How to write a eulogy
A funeral marks the close of a life on Earth, and is the opportunity for friends and family to express grief and give thanks. The service could be simple, or overflowing with music, singing, tributes and attendees. Either way, the best eulogies tend to be brief but specific, thoughtful and not without a touch of humour. If you’re speaking at such a service there are some tips you may wish to consider.
1. Decide on the tone
How serious or lighthearted do you/ the family want the eulogy to be? Used cautiously, humour can convey the personality of the deceased an illustrate some of their endearing qualities. However, consideration must be given about the manner in which the deceased passed away. If death was untimely, tone would be more serious than if you were speaking about a grandparent who happily reached their 90th birthday, for example.
2. Consider the audience
Write with the deceased’s loved ones in mind. Dwell on the positive, but be honest. If the person was well known for being difficult, avoid talking about it or just allude to it gently. Don’t say anything that would offend, shock or confuse the audience.
3. Briefly introduce yourself
Most people will probably know you, but state your name and provide some information on your relationship with the deceased. If you are not related, describe how and when you met.
4. State some basics
The eulogy isn’t an obituary, but you should touch upon a few key points in the deceased’s life. What relationships with family were like, career or personal achievements, hobbies and interests. Find a way to mention this whilst praising and remembering them. Write down the names of the family members you want to acknowledge – grief can overwhelm you on the day and you may forget some. It will be important to the family for you to include specifics about day to day family life.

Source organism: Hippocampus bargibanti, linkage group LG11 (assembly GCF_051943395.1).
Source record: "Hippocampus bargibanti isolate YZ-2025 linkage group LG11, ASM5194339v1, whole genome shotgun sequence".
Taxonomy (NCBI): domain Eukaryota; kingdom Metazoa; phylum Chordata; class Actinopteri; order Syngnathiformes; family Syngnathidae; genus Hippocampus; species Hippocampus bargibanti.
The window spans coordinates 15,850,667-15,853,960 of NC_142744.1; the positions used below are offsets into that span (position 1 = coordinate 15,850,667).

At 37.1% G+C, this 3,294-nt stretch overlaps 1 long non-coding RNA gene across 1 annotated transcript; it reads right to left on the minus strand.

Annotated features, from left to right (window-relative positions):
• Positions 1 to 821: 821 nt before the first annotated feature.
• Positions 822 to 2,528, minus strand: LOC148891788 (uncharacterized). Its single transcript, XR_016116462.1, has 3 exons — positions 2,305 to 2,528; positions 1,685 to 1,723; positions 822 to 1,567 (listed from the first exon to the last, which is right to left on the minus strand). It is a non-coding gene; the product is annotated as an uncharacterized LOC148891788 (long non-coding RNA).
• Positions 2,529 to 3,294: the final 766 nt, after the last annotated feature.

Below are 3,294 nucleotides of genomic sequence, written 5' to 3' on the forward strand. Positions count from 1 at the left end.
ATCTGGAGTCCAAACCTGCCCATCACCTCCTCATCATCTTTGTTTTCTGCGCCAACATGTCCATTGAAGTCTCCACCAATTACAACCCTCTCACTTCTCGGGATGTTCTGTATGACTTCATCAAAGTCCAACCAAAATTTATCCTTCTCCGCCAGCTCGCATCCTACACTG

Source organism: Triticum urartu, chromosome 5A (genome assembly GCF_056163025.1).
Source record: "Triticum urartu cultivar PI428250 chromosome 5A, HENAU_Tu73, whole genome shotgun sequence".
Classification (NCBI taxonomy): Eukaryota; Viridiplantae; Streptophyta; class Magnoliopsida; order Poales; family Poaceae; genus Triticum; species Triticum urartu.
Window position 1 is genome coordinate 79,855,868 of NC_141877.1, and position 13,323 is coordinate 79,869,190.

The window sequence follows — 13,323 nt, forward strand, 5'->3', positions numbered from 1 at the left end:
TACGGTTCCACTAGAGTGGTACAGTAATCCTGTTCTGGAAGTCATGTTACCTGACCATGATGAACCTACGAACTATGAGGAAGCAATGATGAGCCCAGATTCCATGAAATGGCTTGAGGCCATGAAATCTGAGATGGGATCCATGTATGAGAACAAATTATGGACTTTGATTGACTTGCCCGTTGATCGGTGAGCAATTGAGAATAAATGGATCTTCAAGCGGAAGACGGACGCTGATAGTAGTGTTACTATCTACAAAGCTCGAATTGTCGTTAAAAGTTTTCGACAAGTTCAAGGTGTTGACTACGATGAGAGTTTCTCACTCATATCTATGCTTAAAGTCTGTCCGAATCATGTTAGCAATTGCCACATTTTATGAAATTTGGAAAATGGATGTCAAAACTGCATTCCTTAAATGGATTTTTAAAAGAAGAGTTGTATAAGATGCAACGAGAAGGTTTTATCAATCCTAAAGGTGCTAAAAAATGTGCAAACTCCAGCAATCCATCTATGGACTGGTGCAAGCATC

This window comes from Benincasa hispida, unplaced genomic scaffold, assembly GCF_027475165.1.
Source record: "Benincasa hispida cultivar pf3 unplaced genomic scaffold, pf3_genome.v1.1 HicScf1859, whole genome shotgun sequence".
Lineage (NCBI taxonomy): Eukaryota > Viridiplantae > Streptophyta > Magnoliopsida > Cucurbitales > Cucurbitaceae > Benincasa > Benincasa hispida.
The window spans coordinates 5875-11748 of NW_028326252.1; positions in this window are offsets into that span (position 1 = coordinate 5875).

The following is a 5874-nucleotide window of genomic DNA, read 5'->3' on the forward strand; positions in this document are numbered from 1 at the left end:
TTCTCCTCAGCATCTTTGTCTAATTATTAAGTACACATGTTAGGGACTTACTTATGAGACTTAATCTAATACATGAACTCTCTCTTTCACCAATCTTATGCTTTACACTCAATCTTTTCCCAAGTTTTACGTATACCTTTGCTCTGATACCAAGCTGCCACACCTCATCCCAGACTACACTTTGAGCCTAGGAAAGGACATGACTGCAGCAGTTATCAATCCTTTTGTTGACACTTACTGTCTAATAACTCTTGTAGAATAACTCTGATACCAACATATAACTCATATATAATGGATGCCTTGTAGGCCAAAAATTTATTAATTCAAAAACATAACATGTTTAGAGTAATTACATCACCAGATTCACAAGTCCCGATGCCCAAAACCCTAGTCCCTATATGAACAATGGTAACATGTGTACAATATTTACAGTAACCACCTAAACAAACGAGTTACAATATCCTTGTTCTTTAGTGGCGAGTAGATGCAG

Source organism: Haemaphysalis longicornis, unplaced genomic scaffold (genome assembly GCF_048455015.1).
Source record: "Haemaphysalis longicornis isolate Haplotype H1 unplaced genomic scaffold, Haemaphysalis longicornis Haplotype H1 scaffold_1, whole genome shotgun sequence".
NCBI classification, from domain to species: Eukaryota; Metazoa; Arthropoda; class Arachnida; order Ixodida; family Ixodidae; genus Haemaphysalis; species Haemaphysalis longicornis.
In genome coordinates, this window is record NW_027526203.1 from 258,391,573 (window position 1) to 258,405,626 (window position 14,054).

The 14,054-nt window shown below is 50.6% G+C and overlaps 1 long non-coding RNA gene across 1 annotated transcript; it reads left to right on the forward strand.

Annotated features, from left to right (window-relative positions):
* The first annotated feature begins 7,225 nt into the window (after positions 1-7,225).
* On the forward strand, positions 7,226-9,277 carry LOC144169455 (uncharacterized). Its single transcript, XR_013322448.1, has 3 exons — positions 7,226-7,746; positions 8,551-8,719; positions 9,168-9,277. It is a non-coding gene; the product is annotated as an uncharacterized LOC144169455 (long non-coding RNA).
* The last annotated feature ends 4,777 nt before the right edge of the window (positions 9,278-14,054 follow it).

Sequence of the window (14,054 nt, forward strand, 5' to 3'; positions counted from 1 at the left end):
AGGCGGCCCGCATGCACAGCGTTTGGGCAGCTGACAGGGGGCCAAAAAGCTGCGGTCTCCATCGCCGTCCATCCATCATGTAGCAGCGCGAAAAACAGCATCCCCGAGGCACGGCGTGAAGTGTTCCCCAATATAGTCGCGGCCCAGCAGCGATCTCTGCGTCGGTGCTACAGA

5. Use some specifics
You’ll need to mention some of the deceased’s best qualities and illustrate them with a story. These are what brings memories of that person to life. Speak to others in advance to get their impressions and memories, write down your own and look for a common theme to highlight with examples. If a stranger listened to your eulogy, would they get a good sense of the person you’re describing?
6. Be organised
Outline your eulogy in advance, and brainstorm your ideas about personality traits, interest, biographical info. When you’re ready to write, give your speech a beginning, middle and end. Avoid rambling, and don’t speak down to the audience. Keep it to about 5 minutes long, max. You don’t want to try anyone’s patience at this type of event.
7. Get feedback
Once you are fairly confident in what you’ve written, have someone who knows the deceased well read through it. Not just for accuracy, but also to ensure it captures their essence. They’ll also let you know if you’ve said something inappropriate, have forgotten something important, or written something confusing. A second pair of eyes will reassure you that this does the deceased justice.
Read your eulogy out loud to yourself at least three times before reading it to an audience. It will help you edit words and phrasing to some across better, but also will help you avoid stumbling when you speak in public. Many people don’t enjoy talking in front of people at the best of times, but some practise beforehand will ease your nerves and will help you if you battle your own grief as you’re speaking.